Called and Sent: Becoming Apostles – Br. Keith Nelson

St. Andrew the Apostle

Deuteronomy 30:11-14;
Romans 10:8b-18;
Matthew 4:18-22

In the Eastern Church, St. Andrew is known by the title Protokletos: St. Andrew, the First-Called.

In this first week of Advent, the first week of the liturgical year, today’s feast provides a simple but profound opportunity to return to first principles.

In a contemplative spirit, we can pause to reconsider some fundamental questions about what it means to be called by Jesus, and what it means to be sent.

Through whom did Jesus first call you?

We are each embedded in a web of relationships. It is in relationship that we have caught our particular attraction to Jesus. It is in relationships that we have been taught our understanding of who Jesus is: by a parent or grandparent; a teacher or mentor; a spiritual friend. Who in your life has modeled, or is modeling, a vivid, responsive faith in Jesus?

Toward what is Jesus calling you?

Jesus calls all of his followers to himself, to be servants of his kingdom and witnesses to his crucifed-and-risen life. But Jesus also calls each of us to follow in the particular way he knows is most needed for our ongoing conversion and the building up of his body, the Church. This call is dynamic and continues throughout our lives. In what direction is Jesus calling you at this precise moment? How is his call to you different now than it may have been last Advent?

From what is Jesus calling you?

The call of Jesus, whether subtle and gradual or sudden and dramatic, is life-changing. It resonates deep inside and stretches us toward new possibilities of becoming. But it can also be very disruptive, as we reckon with what we are being called to leave behind us. Jesus said to Andrew and Simon Peter, “I will make you fishers of people.” They knew what it meant to be fishers of fish, but fishers of people must have been a confusing new way to understand their life’s purpose. What places, roles, habits, or self-understandings does the call of Jesus now ask you to leave behind?

To whom is Jesus sending you?

Who in your life looks to you as someone who loves Jesus and follows him? What kinds of people are you uniquely suited to bring to Jesus? What unique sensitivities do you have for noticing how Jesus is already active in the lives of those around you, and for pointing that out? Those who are sent, the meaning of the word apostle, are bearers of Jesus, but they are also those attuned to finding and naming his presence and power where it may be hidden in plain sight.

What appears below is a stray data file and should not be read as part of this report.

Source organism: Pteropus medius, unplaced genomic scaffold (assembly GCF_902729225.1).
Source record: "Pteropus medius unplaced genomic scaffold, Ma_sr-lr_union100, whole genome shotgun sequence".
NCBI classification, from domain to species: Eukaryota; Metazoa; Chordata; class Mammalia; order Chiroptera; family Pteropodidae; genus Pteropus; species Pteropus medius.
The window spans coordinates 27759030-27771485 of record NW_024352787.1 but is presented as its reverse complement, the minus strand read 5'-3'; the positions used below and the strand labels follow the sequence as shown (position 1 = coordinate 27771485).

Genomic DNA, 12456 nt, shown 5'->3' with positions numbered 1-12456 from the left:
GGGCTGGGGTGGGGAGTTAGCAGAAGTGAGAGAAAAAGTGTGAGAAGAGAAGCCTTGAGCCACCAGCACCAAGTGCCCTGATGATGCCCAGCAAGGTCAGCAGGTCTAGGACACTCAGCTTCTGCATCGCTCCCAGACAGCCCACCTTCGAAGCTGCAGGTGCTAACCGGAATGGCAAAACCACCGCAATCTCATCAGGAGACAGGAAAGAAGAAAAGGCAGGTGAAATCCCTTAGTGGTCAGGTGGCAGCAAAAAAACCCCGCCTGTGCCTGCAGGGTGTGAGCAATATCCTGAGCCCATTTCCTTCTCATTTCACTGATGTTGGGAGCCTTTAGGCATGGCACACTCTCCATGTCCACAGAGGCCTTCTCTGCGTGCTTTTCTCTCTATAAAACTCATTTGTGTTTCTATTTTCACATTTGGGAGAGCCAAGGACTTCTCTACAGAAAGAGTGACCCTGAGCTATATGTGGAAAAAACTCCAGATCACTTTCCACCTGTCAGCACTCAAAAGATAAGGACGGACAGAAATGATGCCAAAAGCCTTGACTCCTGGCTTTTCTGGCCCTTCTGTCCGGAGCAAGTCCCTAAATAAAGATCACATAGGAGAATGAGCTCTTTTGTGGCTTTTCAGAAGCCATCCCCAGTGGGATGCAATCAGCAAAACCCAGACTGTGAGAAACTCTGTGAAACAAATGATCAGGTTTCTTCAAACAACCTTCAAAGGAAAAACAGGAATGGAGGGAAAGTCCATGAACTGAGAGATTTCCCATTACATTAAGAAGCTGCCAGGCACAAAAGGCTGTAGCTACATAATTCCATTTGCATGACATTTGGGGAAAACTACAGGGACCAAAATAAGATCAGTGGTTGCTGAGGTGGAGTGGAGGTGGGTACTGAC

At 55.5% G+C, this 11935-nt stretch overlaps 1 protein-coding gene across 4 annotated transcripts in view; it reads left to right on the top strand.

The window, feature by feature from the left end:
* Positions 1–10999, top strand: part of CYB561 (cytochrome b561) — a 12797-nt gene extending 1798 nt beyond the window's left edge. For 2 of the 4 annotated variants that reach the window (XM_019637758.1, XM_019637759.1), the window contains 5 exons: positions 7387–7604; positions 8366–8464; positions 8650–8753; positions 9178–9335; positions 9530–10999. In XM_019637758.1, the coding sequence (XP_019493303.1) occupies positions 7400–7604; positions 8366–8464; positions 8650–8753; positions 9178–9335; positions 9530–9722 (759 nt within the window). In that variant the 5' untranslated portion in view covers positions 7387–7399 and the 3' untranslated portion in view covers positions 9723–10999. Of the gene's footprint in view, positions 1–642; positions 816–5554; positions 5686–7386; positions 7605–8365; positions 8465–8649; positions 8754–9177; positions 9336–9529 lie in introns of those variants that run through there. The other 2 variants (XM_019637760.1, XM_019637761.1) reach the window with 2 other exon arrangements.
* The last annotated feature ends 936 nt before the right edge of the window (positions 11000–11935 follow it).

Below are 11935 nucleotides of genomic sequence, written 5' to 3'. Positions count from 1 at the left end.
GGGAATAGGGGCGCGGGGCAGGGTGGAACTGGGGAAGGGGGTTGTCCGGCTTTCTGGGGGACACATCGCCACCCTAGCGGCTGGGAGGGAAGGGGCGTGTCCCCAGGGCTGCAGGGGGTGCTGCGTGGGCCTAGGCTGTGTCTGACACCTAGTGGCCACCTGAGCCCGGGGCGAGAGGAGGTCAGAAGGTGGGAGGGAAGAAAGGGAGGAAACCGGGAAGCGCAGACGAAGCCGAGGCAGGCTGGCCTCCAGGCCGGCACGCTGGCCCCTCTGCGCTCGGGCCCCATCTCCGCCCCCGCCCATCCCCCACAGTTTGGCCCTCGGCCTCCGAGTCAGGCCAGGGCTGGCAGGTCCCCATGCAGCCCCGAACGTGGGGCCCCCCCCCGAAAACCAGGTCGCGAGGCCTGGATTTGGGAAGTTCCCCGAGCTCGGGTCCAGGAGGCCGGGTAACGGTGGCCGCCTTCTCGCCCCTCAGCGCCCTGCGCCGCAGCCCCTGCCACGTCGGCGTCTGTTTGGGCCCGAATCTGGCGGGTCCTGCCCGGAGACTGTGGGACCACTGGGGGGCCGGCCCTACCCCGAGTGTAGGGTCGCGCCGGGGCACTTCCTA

“The word is very near you; on your lips and in your heart.” Like St. Andrew, may we, too, be apostles of this life-changing Word.

Lectionary Year and Proper: Year A, Advent I

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  1. Elizabeth Hardy on December 5, 2023 at 11:17

    Thank you for this. I know what Jesus is calling me to do, this Advent. I just need the courage, self-denial and humility to pursue it. We have a gentleman who has just been worshipping with us for two weeks. He has some mildly disruptive behaviours. I noticed at coffee time he was sitting on his own while I and others enjoyed our usual coffee ‘cliques’. This Sunday I will move out of my comfort zone and sit with him and get to know him. This is how Advent will be different for me this year and how I will “follow in the way that is most needed for {my} conversion and the building up of his body, the Church”. Elizabeth Hardy+

  2. Julianne Lindemann on December 5, 2023 at 07:16

    Thank you Br Keith. This is beautiful and so fitting for an adult forum discussion where I intend to use it. I would only add this. Even in modern times, Jesus may call us powerfully and directly, rather than through another person. Fear not. Replying “yes” upends our lives and transforms us. Doubts slowly drain away, replaced by assurance and conviction. That is when life begins gloriously anew.

  3. Linda Bissell on December 5, 2023 at 05:56

    There is also the possibility of discovering that you are not being called for any of these mentioned missions. Instead you are being called to be the receiver of love and goodwill. That can be one of the most humbling experiences in life.

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